Chipotle Mexican Grill coined the phrase the “Chipotle Experience” to describe customers’ participation in the preparation of their meal. In July 2010, the Ninth Circuit ruled in Antoninetti v. Chipotle Mexican Grill, Inc., that the Chipotle Experience violated the ADA because there was no “equivalent facilitation” for customers in wheelchairs, who could not see over a wall separating the food from the customers. The court awarded injunctive relief, damages, and attorney’s fees. Like Chipotle, other restaurants and retailers are at risk for failing to offer the same customer experience to all their patrons, particularly if they advertise the experience to the public.

The Facts:  Maurizio Antoninetti, a wheelchair-bound paraplegic man, sought the “Chipotle experience” at two Southern California locations. All Chipotle restaurants were designed with a long counter displaying different foods from which a customer could create a personalized order that was assembled as the customer looks on. A wall separating the customers from the food display and preparation counter, made it impossible for customers in wheelchairs, such as Antoninetti, to view the displayed food or observe order assembly. Chipotle had an unwritten policy providing that, at a customer’s request, employees would display food to customers in wheelchairs and assemble meals at a customer’s table or on the wheelchair-accessible payment counter, which adjoined the food preparation counter. 

Antoninetti was not satisfied with Chipotle’s accommodations and alleged that Chipotle’s violated the Americans with Disabilities Act by failing to offer him the “Chipotle experience.” 

After Antoninetti filed suit, Chipotle enacted a written “Customers With Disabilities Policy.” According to the policy, Chipotle would (1) offer samples of different foods to customers in soufflé cups, (2) allow customers to see or sample food at a table; (3) describe the food preparation process to customers, and (4) accommodate any reasonable customer request. Antoninetti did not visit a Chipotle’s after implementation of the new policy.

After a bench trial, the District Court found that while Chipotle’s unwritten policy violated the ADA, its new, formal policy was compliant. The court therefore denied injunctive relief but awarded Antoninetti $5,000 in statutory damages under the California Disabled Persons Act and $136,537.83 in attorney’s fees (considerably less than the fees requested).

The Ninth Circuit Ruling:  The Ninth Circuit, on the other hand, held that even Chipotle’s written policy violated the ADA because it did not allow wheelchair-bound patrons to participate personally in the selection and preparation of their meals. Under Title III of the ADA, “public accommodations” built after January 26, 1993, must be “readily accessible to and useable by individuals with disabilities.” ADA guideline § 7.2 sets forth what “readily accessible” means for service counters, and it provides that if the counter does not meet specific dimension requirements, “equivalent facilitation shall be provided.”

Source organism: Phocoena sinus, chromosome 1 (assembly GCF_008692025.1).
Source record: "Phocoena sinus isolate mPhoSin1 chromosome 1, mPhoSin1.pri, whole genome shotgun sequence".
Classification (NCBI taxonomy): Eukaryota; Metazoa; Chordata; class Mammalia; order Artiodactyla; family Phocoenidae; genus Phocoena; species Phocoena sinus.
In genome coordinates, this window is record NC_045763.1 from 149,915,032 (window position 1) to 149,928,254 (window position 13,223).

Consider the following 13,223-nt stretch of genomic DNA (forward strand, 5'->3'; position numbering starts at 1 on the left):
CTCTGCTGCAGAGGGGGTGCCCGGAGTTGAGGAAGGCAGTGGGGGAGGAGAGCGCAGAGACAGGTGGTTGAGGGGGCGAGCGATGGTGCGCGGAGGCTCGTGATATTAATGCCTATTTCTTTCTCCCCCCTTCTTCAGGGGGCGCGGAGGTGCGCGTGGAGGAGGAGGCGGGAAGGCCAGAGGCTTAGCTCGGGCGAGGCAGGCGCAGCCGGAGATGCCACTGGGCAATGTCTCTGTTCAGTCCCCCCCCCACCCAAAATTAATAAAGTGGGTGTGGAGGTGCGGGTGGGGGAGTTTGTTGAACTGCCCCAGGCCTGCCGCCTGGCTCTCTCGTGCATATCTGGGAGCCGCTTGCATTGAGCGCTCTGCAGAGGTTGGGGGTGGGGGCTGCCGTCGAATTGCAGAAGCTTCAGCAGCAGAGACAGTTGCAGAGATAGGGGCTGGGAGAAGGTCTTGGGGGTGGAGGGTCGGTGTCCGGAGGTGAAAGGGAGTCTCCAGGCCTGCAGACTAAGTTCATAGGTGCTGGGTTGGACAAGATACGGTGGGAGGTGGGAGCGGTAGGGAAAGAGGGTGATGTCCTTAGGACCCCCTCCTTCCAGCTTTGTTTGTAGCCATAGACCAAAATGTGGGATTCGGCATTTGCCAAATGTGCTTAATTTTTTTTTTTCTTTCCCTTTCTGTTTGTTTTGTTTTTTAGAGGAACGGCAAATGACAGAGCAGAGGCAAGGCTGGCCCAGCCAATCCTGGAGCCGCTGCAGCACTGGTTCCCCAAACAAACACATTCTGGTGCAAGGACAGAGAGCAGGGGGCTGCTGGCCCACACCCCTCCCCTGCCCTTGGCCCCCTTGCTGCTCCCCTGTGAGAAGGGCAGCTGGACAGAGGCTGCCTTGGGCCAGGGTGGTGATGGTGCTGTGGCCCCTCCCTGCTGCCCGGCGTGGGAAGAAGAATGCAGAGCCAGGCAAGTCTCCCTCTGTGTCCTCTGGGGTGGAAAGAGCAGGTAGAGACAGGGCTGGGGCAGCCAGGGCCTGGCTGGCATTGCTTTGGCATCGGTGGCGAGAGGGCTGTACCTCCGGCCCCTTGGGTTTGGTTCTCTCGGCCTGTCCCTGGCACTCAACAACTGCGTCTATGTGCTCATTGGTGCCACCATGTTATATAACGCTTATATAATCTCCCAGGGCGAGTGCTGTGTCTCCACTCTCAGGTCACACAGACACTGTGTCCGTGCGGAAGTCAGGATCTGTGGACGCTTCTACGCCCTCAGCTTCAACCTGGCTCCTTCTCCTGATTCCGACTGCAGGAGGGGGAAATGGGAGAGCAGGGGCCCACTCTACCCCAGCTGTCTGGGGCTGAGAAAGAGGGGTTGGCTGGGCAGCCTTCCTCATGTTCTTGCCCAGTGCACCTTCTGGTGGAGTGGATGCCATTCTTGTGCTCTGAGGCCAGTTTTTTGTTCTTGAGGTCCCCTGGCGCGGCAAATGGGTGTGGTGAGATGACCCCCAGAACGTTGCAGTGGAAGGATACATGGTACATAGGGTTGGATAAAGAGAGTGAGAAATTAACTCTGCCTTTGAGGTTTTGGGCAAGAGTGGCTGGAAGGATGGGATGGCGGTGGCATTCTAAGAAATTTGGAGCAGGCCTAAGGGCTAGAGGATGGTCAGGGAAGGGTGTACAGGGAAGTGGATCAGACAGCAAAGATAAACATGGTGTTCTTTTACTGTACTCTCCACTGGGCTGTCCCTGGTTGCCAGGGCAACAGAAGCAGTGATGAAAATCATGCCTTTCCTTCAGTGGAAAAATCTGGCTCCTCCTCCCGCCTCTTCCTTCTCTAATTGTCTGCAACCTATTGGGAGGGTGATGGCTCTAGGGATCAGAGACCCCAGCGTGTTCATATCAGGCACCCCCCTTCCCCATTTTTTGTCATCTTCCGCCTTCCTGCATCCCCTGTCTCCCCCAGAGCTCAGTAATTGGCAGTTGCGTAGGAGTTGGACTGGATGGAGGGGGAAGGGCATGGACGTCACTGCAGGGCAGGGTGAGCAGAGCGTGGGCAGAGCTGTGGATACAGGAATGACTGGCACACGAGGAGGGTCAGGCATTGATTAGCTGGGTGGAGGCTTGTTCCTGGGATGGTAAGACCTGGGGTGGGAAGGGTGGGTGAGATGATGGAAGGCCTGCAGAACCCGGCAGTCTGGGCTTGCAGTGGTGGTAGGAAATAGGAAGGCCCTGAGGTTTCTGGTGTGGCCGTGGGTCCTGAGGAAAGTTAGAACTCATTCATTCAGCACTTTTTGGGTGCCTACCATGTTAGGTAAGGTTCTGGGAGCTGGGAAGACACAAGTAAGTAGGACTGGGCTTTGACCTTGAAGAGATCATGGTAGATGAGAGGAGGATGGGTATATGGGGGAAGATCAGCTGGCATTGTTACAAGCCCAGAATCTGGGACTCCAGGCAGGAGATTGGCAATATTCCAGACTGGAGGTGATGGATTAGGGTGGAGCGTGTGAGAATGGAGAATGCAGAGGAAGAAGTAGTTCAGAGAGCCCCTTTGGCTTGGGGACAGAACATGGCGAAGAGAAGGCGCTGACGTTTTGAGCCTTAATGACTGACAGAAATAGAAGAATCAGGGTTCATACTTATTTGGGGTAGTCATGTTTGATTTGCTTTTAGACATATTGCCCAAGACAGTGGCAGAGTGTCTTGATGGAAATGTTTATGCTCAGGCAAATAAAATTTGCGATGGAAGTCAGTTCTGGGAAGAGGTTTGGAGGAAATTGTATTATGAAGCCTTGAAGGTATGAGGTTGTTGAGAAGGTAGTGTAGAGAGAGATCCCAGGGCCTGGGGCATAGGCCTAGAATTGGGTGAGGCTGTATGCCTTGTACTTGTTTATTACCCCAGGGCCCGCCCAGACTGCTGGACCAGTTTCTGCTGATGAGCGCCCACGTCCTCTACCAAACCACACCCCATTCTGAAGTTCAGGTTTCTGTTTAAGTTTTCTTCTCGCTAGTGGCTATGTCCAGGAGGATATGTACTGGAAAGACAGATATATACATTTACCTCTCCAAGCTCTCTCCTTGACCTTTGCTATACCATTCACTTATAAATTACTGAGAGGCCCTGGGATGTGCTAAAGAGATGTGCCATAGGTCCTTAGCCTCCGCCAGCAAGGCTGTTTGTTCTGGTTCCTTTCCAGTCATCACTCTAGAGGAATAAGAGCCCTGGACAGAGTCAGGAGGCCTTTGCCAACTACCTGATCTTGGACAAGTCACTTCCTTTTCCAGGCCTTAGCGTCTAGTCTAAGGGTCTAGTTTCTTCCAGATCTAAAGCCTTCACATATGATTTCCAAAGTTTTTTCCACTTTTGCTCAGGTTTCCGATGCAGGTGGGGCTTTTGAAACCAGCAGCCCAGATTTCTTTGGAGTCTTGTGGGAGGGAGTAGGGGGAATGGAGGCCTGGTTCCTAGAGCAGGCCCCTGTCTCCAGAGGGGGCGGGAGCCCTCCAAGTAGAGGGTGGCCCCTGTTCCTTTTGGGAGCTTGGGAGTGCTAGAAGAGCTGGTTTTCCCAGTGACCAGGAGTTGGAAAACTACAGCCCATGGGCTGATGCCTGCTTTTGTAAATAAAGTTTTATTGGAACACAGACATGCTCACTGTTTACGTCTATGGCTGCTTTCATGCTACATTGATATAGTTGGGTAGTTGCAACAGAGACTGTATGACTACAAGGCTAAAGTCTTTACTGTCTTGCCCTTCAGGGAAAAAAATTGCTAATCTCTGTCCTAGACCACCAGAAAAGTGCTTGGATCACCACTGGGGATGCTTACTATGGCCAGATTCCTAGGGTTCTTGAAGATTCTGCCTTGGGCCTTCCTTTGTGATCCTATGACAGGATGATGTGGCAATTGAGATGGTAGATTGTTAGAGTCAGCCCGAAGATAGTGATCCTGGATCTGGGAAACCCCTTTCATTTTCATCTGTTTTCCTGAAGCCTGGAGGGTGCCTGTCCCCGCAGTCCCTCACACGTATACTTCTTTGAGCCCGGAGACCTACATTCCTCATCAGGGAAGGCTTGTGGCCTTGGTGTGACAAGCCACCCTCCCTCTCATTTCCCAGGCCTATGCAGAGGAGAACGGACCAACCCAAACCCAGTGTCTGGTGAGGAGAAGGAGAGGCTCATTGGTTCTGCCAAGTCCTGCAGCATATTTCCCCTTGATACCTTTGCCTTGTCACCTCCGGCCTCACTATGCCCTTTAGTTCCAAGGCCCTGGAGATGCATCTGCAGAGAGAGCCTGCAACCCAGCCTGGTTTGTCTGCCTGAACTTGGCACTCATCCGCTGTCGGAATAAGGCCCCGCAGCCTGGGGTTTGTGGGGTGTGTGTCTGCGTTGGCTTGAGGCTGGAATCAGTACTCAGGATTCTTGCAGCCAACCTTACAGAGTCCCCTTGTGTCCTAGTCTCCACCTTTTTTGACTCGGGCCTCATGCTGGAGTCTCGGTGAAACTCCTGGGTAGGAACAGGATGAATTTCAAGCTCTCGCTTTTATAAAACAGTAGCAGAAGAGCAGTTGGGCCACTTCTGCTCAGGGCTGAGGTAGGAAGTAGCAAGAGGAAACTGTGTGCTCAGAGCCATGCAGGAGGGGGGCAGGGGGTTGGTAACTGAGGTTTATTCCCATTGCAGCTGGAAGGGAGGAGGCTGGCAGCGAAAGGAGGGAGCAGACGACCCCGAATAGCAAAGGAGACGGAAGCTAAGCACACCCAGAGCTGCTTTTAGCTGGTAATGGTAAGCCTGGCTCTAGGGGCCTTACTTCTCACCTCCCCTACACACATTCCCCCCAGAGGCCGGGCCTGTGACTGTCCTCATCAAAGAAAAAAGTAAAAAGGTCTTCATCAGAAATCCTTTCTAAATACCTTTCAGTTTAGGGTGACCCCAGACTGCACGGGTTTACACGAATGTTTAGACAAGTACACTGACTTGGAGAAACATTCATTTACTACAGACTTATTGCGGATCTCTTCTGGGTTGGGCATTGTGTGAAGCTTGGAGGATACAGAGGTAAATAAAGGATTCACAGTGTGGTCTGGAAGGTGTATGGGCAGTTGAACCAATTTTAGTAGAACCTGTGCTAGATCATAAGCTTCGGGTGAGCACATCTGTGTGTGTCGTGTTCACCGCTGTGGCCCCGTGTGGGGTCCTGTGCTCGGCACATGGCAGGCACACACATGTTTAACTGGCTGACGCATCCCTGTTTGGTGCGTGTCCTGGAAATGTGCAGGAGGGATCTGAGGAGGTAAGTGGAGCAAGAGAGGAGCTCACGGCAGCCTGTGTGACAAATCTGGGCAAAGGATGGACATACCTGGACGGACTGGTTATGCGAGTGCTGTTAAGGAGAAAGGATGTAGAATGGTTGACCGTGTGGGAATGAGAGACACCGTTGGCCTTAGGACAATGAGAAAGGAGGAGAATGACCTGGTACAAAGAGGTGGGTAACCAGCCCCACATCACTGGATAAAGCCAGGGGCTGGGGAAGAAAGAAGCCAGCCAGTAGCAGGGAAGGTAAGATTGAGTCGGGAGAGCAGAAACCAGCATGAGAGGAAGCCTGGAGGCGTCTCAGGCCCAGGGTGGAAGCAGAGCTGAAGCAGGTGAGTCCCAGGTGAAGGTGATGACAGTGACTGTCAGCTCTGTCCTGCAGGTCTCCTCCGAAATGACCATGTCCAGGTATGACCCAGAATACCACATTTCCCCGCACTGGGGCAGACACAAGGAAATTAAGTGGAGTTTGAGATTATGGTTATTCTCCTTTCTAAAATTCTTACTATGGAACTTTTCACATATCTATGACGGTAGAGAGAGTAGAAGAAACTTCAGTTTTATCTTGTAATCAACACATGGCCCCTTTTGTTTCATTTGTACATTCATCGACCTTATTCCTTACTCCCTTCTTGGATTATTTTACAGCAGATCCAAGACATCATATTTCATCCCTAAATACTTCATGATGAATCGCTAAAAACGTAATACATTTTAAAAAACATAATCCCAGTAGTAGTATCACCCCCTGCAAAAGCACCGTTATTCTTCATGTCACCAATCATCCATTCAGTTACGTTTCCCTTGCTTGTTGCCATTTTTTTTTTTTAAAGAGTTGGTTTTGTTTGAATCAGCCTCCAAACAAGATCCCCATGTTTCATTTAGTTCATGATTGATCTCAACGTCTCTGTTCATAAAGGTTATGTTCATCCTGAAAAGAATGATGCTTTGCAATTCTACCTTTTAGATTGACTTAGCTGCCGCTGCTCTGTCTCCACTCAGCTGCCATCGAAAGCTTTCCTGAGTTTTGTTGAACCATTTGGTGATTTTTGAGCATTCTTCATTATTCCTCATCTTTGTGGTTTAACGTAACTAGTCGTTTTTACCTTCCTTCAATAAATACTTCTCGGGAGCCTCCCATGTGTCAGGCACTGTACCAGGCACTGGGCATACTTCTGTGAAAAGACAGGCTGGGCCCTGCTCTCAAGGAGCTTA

The Ninth Circuit found that the written policy was not “equivalent facilitation” because the measures described “do not involve ‘use of other designs and technologies’ or ‘provide [him with] substantially equivalent or greater access to and usability of the facility.’ They merely provide a substitute experience that lack’s the customer’s personal participation in the selection and preparation of the food that the full ‘Chipotle experience’ furnishes” (emphasis added).

The court granted injunctive relief to Antoninetti, a decision with costly implications for Chipotle. It also ordered the district court to reconsider its damages and attorney’s fee awards as potentially insufficient.

Implications and Lessons:  The Chipotle case has a number of implications for retailers.

  • There may be more a retailer can/must do to provide disabled patrons with the same customer experience as its other patrons. 
  • Publicizing a customer experience as integral to a business can have significant implications unless a business can offer that experience to all patrons.
  • Upon being sued, Chipotle may have limited its exposure in other suits (including class actions) by taking the initiative to retrofit all its California restaurants with a new counter design.
  • Antoninetti’s status as a repeat litigant (he had sued over twenty different establishments for violations of the ADA) did not dissuade the Ninth Circuit, which commented that “Courts must tread carefully before construing a Disability Act plaintiff’s history against him . . . As we have noted more than once, ‘[f]or the [ADA] to yield its promise of equal access for the disabled, it may indeed be necessary and desirable for committed individuals to bring serial litigation advancing the time when public accommodations will be compliant with the [ADA].’”